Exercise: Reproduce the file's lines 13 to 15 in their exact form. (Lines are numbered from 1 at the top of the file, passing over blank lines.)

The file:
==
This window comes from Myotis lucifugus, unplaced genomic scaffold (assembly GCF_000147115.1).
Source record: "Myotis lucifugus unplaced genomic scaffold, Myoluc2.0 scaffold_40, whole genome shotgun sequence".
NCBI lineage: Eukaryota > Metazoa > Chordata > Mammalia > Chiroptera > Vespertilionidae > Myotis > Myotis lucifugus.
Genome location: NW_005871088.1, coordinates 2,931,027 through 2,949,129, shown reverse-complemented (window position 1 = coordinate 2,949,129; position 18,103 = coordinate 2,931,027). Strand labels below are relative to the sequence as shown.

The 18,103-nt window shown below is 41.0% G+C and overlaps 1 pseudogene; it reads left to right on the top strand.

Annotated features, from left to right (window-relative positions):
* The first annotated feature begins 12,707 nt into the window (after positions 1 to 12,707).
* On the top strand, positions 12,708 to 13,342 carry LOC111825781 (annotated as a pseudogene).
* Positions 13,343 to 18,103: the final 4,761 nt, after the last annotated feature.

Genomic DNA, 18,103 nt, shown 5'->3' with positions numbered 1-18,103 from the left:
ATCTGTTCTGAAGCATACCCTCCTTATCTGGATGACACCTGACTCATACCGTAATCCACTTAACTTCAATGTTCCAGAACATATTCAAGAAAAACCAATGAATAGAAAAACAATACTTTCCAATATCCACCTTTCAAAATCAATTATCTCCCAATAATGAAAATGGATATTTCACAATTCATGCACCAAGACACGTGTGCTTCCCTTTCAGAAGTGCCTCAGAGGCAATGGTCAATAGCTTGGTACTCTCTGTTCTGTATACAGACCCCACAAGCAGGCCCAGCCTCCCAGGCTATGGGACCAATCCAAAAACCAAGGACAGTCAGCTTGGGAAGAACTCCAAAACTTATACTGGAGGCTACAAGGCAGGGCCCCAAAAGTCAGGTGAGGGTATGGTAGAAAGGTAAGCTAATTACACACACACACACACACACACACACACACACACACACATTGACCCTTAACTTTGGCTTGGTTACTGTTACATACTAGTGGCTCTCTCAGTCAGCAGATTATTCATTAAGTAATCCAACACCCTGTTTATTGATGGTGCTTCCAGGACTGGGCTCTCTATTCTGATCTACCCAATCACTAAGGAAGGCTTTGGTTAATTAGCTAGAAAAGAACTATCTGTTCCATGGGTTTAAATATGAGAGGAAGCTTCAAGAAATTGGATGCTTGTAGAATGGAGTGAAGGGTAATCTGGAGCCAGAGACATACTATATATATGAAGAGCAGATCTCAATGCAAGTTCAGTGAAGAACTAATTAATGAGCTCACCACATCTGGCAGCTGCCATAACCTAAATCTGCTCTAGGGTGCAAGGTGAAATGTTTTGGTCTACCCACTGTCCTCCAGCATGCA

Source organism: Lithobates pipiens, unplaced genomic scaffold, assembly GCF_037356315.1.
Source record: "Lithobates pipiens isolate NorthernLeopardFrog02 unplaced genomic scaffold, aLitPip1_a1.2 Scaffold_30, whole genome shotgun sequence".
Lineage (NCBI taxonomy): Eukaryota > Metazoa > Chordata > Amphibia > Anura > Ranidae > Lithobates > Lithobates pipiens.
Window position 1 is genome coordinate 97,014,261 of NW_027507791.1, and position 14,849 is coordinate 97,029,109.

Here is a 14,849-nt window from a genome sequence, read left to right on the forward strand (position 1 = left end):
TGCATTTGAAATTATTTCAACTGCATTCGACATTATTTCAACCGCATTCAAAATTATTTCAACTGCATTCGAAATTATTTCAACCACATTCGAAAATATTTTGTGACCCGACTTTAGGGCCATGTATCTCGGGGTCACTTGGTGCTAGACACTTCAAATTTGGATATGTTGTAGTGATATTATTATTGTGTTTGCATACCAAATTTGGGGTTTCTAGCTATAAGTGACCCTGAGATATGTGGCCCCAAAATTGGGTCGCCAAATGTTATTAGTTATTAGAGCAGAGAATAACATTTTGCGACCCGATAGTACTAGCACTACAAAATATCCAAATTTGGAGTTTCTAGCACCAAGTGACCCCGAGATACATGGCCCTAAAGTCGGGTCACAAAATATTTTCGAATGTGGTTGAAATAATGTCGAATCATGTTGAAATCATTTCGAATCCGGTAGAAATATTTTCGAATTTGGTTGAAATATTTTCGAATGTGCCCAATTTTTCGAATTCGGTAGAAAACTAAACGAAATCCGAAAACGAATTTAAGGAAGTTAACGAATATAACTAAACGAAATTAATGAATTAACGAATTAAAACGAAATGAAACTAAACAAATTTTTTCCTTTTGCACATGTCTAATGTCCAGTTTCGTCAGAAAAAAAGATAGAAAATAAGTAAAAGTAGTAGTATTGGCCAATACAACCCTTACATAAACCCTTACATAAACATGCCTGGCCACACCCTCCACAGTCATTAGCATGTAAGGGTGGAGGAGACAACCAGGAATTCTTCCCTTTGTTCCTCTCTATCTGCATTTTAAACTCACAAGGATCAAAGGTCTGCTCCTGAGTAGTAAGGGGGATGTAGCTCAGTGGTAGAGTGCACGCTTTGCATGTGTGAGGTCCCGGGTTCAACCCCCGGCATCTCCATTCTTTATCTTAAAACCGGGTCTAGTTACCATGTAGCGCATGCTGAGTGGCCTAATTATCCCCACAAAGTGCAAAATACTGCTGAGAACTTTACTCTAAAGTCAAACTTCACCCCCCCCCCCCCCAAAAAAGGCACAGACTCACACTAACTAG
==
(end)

Source record: "Lithobates pipiens isolate NorthernLeopardFrog02 unplaced genomic scaffold, aLitPip1_a1.2 Scaffold_30, whole genome shotgun sequence".
Lineage (NCBI taxonomy): Eukaryota > Metazoa > Chordata > Amphibia > Anura > Ranidae > Lithobates > Lithobates pipiens.
Window position 1 is genome coordinate 97,014,261 of NW_027507791.1, and position 14,849 is coordinate 97,029,109.